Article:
Bryophytes (the paraphyletic assemblage of mosses, liverworts and hornworts)
Streimann & Klazenga (2002) list 212 moss taxa occurring in WA, and McCarthy (2003) lists 90 taxa of liverworts and hornworts. As these figures are comparable in size to those listed for the Australian Capital Territory (a region one-thousandth the area), we might expect there are a number of bryophytes yet to discover. Conservatively, the estimated number of taxa occurring in WA could be put at 400 (Ray Cranfield, pers. comm.)
Myxomycetes (slime moulds)
After the publication of a census of slime moulds (Knight and Brims, 2010) the estimated maximum number of taxa occurring in WA may be put at 200 (Karina Knight, pers. comm.)

References

  • Biggs, L. and Chappill, J., (2008). An annotated census of the mosses of the Perth Region, Western Australia. Nuytsia 18 (1) : 1–30.
  • Cranfield, R.J., (2004). Lichen Census of Western Australia. Nuytsia 15 (2) : 193–220.
  • Huisman, J.M., Cowan, R.A. & Entwisle, T.J. (1998). Biodiversity of Australian marine macroalgae — a progress report. Bot. Mar. 41: 89–93.
  • Knight, K.J. and Brims M.H. (2010). Myxomycota census of Western Australia. Nuytsia 20: 283–307.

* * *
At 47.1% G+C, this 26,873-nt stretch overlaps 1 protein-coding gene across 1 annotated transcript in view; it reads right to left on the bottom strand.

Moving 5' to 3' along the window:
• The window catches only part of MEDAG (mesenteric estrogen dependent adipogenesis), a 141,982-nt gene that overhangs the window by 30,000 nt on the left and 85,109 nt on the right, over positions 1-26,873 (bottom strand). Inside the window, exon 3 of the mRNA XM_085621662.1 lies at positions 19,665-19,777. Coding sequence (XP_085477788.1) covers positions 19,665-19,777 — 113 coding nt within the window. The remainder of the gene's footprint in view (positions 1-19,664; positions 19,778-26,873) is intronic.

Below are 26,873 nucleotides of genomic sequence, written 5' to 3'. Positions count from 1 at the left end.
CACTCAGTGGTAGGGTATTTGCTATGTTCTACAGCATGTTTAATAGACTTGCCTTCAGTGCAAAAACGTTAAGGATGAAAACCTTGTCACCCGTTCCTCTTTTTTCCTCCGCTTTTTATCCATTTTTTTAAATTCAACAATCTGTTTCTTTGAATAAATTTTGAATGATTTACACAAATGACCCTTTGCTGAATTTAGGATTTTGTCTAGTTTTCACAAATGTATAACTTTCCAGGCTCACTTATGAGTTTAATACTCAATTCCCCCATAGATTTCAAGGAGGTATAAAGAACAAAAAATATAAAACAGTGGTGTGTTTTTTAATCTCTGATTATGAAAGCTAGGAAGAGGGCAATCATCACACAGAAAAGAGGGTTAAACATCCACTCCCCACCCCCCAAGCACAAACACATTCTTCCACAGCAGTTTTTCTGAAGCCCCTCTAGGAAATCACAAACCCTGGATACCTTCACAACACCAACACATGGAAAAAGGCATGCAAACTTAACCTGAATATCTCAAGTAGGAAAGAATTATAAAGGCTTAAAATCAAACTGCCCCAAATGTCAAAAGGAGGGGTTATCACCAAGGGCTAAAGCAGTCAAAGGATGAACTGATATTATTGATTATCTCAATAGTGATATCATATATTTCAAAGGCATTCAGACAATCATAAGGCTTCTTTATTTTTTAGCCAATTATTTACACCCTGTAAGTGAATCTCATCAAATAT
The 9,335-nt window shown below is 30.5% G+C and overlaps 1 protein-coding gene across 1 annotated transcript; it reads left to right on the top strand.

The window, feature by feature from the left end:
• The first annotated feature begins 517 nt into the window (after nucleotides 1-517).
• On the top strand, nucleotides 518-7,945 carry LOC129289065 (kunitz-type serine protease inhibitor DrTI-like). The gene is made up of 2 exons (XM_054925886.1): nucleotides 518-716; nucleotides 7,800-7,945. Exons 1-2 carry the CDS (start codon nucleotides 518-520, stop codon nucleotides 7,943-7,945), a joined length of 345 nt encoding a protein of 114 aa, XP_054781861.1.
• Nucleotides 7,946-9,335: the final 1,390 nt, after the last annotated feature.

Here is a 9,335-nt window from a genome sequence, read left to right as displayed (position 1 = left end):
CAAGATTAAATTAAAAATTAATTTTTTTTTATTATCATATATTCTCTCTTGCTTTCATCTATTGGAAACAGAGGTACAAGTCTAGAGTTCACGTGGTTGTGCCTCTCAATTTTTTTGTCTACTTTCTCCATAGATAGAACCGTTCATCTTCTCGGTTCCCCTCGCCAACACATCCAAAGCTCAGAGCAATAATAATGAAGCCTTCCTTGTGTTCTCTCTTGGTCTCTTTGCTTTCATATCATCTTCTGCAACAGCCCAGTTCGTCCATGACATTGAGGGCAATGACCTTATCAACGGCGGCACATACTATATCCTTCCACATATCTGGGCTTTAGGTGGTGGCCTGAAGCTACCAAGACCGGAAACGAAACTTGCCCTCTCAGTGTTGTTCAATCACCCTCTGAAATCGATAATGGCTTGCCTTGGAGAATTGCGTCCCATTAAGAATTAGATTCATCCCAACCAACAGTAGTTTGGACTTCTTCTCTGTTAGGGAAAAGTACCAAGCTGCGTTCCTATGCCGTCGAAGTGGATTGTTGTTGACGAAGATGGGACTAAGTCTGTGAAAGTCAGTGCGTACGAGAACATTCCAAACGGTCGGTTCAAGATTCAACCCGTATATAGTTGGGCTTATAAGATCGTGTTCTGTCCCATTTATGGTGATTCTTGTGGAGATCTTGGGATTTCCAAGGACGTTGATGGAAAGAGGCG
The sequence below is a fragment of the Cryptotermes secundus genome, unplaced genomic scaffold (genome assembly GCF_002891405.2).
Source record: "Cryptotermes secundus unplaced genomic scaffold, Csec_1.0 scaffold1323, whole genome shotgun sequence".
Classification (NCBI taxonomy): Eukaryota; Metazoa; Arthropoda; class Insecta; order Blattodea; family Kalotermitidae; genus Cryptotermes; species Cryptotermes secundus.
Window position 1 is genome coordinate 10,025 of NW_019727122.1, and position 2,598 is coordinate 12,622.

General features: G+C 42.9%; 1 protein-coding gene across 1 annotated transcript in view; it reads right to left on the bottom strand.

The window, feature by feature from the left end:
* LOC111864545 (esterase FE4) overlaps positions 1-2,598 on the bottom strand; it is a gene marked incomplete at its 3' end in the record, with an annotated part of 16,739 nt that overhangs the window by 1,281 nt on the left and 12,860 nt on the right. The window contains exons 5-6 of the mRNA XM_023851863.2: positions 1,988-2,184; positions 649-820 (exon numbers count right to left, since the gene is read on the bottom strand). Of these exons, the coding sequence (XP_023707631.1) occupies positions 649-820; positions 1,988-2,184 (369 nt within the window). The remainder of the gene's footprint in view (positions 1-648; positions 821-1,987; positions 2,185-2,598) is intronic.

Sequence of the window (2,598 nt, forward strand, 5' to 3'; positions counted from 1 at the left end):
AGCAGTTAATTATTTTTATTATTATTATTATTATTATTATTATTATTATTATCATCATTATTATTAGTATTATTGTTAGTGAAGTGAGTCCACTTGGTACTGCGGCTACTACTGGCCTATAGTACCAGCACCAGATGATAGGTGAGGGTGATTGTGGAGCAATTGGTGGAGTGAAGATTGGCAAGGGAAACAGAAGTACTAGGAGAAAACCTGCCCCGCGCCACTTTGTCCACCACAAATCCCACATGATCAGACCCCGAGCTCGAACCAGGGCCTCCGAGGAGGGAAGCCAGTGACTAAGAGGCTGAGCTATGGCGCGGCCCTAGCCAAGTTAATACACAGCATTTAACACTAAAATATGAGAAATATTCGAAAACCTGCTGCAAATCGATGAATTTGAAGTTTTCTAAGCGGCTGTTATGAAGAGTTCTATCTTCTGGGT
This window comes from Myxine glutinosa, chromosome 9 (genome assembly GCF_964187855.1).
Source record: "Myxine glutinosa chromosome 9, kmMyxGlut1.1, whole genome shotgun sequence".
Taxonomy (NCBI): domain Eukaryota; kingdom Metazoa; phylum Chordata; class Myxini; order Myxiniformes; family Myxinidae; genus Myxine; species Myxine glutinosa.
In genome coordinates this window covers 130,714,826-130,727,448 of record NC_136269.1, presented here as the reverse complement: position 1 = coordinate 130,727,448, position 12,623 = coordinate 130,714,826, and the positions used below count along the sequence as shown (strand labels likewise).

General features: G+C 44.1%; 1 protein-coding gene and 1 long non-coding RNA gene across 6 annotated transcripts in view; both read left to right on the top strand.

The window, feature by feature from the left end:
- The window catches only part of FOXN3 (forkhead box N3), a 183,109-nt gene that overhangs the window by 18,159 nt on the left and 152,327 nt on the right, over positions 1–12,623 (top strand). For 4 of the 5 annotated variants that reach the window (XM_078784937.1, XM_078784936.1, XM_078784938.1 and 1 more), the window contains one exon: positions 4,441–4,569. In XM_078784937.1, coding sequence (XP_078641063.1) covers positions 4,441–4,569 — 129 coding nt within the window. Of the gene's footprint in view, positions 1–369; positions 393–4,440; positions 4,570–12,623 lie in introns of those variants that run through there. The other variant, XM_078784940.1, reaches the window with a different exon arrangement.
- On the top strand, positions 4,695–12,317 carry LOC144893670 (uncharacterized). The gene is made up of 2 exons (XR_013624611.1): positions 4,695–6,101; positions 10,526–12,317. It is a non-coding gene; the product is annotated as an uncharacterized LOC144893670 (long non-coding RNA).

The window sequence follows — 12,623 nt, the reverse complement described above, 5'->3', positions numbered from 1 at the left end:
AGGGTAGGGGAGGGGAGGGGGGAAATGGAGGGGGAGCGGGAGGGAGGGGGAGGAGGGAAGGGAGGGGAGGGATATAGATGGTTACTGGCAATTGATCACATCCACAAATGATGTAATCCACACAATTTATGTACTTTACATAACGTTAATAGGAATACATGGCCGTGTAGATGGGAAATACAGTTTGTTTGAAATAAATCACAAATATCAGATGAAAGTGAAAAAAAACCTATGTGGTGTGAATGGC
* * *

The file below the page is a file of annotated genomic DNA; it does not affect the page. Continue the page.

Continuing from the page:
• McCarthy, P.M. (2003). Catalogue of Australian liverworts and hornworts. Flora of Australia supplementary series. Australian Biological Resources Study, Canberra.
  • Pascoe, I.G. (1991). History of systematic mycology in Australia. In: History of Systematic Botany in Australasia. Ed by: P. Short. Australian Systematic Botany Society Inc. pp. 259–264.
  • Streimann, H. and Klazenga, N. (2002). Catalogue of Australian mosses. Flora of Australia supplementary series. Australian Biological Resources Study, Canberra.
  • Watson, R.T., Heywood, V.H., Baste, I., Dias, B., Gamez, R., Janetos, T., Reid, W. & Ruark, G. (1995). Global Biodiversity Assessment. Summary for Policy-Makers. Cambridge University Press, Cambridge, New York, Melbourne. 46 pp.

Compiled by Alex Chapman; last updated on 1 June 2020.

Recommended figures
  • Current Taxa: The actual number of known taxon names in Western Australia
  • Published Species: A conservative estimate of the number of well-documented species